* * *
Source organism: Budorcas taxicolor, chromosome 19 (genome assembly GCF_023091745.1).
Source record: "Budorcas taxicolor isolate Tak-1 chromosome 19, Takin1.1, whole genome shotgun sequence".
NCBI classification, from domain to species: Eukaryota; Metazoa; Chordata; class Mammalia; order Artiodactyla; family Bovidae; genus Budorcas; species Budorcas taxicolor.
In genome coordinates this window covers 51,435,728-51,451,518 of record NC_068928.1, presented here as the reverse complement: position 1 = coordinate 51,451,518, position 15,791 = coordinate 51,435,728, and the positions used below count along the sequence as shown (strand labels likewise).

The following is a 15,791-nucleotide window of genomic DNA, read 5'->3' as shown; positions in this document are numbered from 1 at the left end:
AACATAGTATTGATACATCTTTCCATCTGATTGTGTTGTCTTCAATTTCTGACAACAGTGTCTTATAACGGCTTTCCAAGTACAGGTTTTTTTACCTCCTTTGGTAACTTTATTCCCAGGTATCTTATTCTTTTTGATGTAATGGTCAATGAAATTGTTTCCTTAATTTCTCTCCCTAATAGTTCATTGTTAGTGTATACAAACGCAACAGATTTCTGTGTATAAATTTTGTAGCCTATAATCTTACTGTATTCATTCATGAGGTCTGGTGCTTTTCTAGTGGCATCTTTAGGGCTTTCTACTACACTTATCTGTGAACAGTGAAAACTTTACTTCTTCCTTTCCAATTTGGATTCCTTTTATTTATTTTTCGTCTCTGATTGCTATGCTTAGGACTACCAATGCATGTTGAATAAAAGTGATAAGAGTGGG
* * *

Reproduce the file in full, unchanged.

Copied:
Source organism: Budorcas taxicolor, chromosome 19 (genome assembly GCF_023091745.1).
Source record: "Budorcas taxicolor isolate Tak-1 chromosome 19, Takin1.1, whole genome shotgun sequence".
NCBI classification, from domain to species: Eukaryota; Metazoa; Chordata; class Mammalia; order Artiodactyla; family Bovidae; genus Budorcas; species Budorcas taxicolor.
In genome coordinates this window covers 51,435,728-51,451,518 of record NC_068928.1, presented here as the reverse complement: position 1 = coordinate 51,451,518, position 15,791 = coordinate 51,435,728, and the positions used below count along the sequence as shown (strand labels likewise).

The following is a 15,791-nucleotide window of genomic DNA, read 5'->3' as shown; positions in this document are numbered from 1 at the left end:
AACATAGTATTGATACATCTTTCCATCTGATTGTGTTGTCTTCAATTTCTGACAACAGTGTCTTATAACGGCTTTCCAAGTACAGGTTTTTTTACCTCCTTTGGTAACTTTATTCCCAGGTATCTTATTCTTTTTGATGTAATGGTCAATGAAATTGTTTCCTTAATTTCTCTCCCTAATAGTTCATTGTTAGTGTATACAAACGCAACAGATTTCTGTGTATAAATTTTGTAGCCTATAATCTTACTGTATTCATTCATGAGGTCTGGTGCTTTTCTAGTGGCATCTTTAGGGCTTTCTACTACACTTATCTGTGAACAGTGAAAACTTTACTTCTTCCTTTCCAATTTGGATTCCTTTTATTTATTTTTCGTCTCTGATTGCTATGCTTAGGACTACCAATGCATGTTGAATAAAAGTGATAAGAGTGGG